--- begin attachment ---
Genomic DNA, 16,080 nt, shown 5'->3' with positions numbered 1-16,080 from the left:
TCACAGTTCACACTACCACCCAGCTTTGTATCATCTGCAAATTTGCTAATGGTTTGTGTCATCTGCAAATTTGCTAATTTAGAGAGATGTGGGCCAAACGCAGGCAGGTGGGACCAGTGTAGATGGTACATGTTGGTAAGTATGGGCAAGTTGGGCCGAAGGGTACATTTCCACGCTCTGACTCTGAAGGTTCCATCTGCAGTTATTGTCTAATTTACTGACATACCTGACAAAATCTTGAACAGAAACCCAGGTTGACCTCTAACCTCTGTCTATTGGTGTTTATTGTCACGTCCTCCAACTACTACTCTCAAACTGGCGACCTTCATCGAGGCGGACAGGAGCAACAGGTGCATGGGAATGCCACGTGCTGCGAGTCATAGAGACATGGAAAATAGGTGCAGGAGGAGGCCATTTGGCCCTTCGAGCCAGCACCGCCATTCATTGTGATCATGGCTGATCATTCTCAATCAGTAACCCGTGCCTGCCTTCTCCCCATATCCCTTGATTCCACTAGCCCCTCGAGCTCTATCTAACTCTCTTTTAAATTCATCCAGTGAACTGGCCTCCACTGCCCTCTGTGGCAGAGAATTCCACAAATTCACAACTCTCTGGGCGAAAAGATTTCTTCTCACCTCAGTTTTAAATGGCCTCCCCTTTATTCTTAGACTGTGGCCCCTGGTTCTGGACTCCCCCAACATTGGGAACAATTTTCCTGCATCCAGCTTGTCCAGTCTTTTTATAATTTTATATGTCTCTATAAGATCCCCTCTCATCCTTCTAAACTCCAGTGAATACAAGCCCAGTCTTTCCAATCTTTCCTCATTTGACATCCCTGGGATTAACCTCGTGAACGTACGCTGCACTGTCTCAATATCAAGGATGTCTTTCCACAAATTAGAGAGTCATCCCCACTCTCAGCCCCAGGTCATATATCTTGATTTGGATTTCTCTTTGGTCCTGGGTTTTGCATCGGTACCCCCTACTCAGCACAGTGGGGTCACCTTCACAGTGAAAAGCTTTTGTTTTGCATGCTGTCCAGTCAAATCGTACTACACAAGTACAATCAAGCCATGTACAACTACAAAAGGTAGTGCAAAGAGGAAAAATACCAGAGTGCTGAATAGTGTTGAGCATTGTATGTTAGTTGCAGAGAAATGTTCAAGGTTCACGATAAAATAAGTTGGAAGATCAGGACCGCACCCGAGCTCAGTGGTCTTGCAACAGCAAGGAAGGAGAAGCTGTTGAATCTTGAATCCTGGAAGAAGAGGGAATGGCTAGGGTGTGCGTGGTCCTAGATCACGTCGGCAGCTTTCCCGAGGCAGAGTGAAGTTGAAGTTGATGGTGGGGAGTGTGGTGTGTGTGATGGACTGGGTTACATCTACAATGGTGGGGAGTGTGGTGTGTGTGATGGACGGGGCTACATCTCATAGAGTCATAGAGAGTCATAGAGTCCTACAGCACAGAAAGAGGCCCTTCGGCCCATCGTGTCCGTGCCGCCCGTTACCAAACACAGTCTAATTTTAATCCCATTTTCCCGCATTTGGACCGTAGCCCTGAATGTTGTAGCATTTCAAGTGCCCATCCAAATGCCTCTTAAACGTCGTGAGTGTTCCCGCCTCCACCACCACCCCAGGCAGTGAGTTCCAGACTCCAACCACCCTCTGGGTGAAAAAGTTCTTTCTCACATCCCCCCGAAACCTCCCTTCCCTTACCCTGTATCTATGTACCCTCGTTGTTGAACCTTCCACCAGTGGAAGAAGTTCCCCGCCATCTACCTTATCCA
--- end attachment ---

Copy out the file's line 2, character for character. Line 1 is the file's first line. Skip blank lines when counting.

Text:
TCACAGTTCACACTACCACCCAGCTTTGTATCATCTGCAAATTTGCTAATGGTTTGTGTCATCTGCAAATTTGCTAATTTAGAGAGATGTGGGCCAAACGCAGGCAGGTGGGACCAGTGTAGATGGTACATGTTGGTAAGTATGGGCAAGTTGGGCCGAAGGGTACATTTCCACGCTCTGACTCTGAAGGTTCCATCTGCAGTTATTGTCTAATTTACTGACATACCTGACAAAATCTTGAACAGAAACCCAGGTTGACCTCTAACCTCTGTCTATTGGTGTTTATTGTCACGTCCTCCAACTACTACTCTCAAACTGGCGACCTTCATCGAGGCGGACAGGAGCAACAGGTGCATGGGAATGCCACGTGCTGCGAGTCATAGAGACATGGAAAATAGGTGCAGGAGGAGGCCATTTGGCCCTTCGAGCCAGCACCGCCATTCATTGTGATCATGGCTGATCATTCTCAATCAGTAACCCGTGCCTGCCTTCTCCCCATATCCCTTGATTCCACTAGCCCCTCGAGCTCTATCTAACTCTCTTTTAAATTCATCCAGTGAACTGGCCTCCACTGCCCTCTGTGGCAGAGAATTCCACAAATTCACAACTCTCTGGGCGAAAAGATTTCTTCTCACCTCAGTTTTAAATGGCCTCCCCTTTATTCTTAGACTGTGGCCCCTGGTTCTGGACTCCCCCAACATTGGGAACAATTTTCCTGCATCCAGCTTGTCCAGTCTTTTTATAATTTTATATGTCTCTATAAGATCCCCTCTCATCCTTCTAAACTCCAGTGAATACAAGCCCAGTCTTTCCAATCTTTCCTCATTTGACATCCCTGGGATTAACCTCGTGAACGTACGCTGCACTGTCTCAATATCAAGGATGTCTTTCCACAAATTAGAGAGTCATCCCCACTCTCAGCCCCAGGTCATATATCTTGATTTGGATTTCTCTTTGGTCCTGGGTTTTGCATCGGTACCCCCTACTCAGCACAGTGGGGTCACCTTCACAGTGAAAAGCTTTTGTTTTGCATGCTGTCCAGTCAAATCGTACTACACAAGTACAATCAAGCCATGTACAACTACAAAAGGTAGTGCAAAGAGGAAAAATACCAGAGTGCTGAATAGTGTTGAGCATTGTATGTTAGTTGCAGAGAAATGTTCAAGGTTCACGATAAAATAAGTTGGAAGATCAGGACCGCACCCGAGCTCAGTGGTCTTGCAACAGCAAGGAAGGAGAAGCTGTTGAATCTTGAATCCTGGAAGAAGAGGGAATGGCTAGGGTGTGCGTGGTCCTAGATCACGTCGGCAGCTTTCCCGAGGCAGAGTGAAGTTGAAGTTGATGGTGGGGAGTGTGGTGTGTGTGATGGACTGGGTTACATCTACAATGGTGGGGAGTGTGGTGTGTGTGATGGACGGGGCTACATCTCATAGAGTCATAGAGAGTCATAGAGTCCTACAGCACAGAAAGAGGCCCTTCGGCCCATCGTGTCCGTGCCGCCCGTTACCAAACACAGTCTAATTTTAATCCCATTTTCCCGCATTTGGACCGTAGCCCTGAATGTTGTAGCATTTCAAGTGCCCATCCAAATGCCTCTTAAACGTCGTGAGTGTTCCCGCCTCCACCACCACCCCAGGCAGTGAGTTCCAGACTCCAACCACCCTCTGGGTGAAAAAGTTCTTTCTCACATCCCCCCGAAACCTCCCTTCCCTTACCCTGTATCTATGTACCCTCGTTGTTGAACCTTCCACCAGTGGAAGAAGTTCCCCGCCATCTACCTTATCCA